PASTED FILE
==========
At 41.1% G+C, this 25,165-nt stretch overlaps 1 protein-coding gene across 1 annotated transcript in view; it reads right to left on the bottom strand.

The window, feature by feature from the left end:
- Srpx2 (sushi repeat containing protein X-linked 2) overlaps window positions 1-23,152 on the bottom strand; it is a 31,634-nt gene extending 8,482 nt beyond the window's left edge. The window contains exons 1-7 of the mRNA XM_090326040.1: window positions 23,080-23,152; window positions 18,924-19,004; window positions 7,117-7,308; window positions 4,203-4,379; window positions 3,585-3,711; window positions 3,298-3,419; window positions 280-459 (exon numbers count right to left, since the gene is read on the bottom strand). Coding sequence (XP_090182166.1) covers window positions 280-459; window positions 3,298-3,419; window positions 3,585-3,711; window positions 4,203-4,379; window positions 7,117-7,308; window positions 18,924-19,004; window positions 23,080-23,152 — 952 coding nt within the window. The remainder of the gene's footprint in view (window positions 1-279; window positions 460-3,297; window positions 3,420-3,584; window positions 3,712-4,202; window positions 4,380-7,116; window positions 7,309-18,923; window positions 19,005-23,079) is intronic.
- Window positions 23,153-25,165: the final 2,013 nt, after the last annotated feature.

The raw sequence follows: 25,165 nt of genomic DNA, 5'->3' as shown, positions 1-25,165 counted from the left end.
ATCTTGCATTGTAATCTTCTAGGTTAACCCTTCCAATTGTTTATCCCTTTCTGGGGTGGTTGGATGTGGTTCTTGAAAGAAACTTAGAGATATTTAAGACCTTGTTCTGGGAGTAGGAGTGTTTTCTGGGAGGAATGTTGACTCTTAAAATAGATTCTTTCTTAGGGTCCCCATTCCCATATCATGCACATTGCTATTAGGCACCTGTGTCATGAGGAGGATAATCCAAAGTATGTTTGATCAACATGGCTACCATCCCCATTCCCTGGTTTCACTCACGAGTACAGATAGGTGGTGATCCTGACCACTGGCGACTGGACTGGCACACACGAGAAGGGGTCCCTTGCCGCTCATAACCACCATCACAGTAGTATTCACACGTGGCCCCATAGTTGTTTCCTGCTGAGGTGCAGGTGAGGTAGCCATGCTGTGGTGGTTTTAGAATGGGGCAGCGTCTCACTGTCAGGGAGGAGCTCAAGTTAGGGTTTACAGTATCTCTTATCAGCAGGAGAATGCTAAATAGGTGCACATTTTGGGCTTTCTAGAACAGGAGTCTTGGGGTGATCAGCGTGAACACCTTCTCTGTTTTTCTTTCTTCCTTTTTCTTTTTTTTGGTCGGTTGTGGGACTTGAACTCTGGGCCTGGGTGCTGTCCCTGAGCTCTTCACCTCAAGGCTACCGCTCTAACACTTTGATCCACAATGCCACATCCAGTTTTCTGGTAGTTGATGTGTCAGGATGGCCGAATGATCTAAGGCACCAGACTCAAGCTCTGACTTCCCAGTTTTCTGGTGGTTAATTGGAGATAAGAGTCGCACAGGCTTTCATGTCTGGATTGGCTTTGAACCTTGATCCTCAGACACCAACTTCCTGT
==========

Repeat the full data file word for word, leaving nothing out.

At 41.1% G+C, this 25,165-nt stretch overlaps 1 protein-coding gene across 1 annotated transcript in view; it reads right to left on the bottom strand.

The window, feature by feature from the left end:
- Srpx2 (sushi repeat containing protein X-linked 2) overlaps window positions 1-23,152 on the bottom strand; it is a 31,634-nt gene extending 8,482 nt beyond the window's left edge. The window contains exons 1-7 of the mRNA XM_090326040.1: window positions 23,080-23,152; window positions 18,924-19,004; window positions 7,117-7,308; window positions 4,203-4,379; window positions 3,585-3,711; window positions 3,298-3,419; window positions 280-459 (exon numbers count right to left, since the gene is read on the bottom strand). Coding sequence (XP_090182166.1) covers window positions 280-459; window positions 3,298-3,419; window positions 3,585-3,711; window positions 4,203-4,379; window positions 7,117-7,308; window positions 18,924-19,004; window positions 23,080-23,152 — 952 coding nt within the window. The remainder of the gene's footprint in view (window positions 1-279; window positions 460-3,297; window positions 3,420-3,584; window positions 3,712-4,202; window positions 4,380-7,116; window positions 7,309-18,923; window positions 19,005-23,079) is intronic.
- Window positions 23,153-25,165: the final 2,013 nt, after the last annotated feature.

The raw sequence follows: 25,165 nt of genomic DNA, 5'->3' as shown, positions 1-25,165 counted from the left end.
ATCTTGCATTGTAATCTTCTAGGTTAACCCTTCCAATTGTTTATCCCTTTCTGGGGTGGTTGGATGTGGTTCTTGAAAGAAACTTAGAGATATTTAAGACCTTGTTCTGGGAGTAGGAGTGTTTTCTGGGAGGAATGTTGACTCTTAAAATAGATTCTTTCTTAGGGTCCCCATTCCCATATCATGCACATTGCTATTAGGCACCTGTGTCATGAGGAGGATAATCCAAAGTATGTTTGATCAACATGGCTACCATCCCCATTCCCTGGTTTCACTCACGAGTACAGATAGGTGGTGATCCTGACCACTGGCGACTGGACTGGCACACACGAGAAGGGGTCCCTTGCCGCTCATAACCACCATCACAGTAGTATTCACACGTGGCCCCATAGTTGTTTCCTGCTGAGGTGCAGGTGAGGTAGCCATGCTGTGGTGGTTTTAGAATGGGGCAGCGTCTCACTGTCAGGGAGGAGCTCAAGTTAGGGTTTACAGTATCTCTTATCAGCAGGAGAATGCTAAATAGGTGCACATTTTGGGCTTTCTAGAACAGGAGTCTTGGGGTGATCAGCGTGAACACCTTCTCTGTTTTTCTTTCTTCCTTTTTCTTTTTTTTGGTCGGTTGTGGGACTTGAACTCTGGGCCTGGGTGCTGTCCCTGAGCTCTTCACCTCAAGGCTACCGCTCTAACACTTTGATCCACAATGCCACATCCAGTTTTCTGGTAGTTGATGTGTCAGGATGGCCGAATGATCTAAGGCACCAGACTCAAGCTCTGACTTCCCAGTTTTCTGGTGGTTAATTGGAGATAAGAGTCGCACAGGCTTTCATGTCTGGATTGGCTTTGAACCTTGATCCTCAGACACCAACTTCCTGT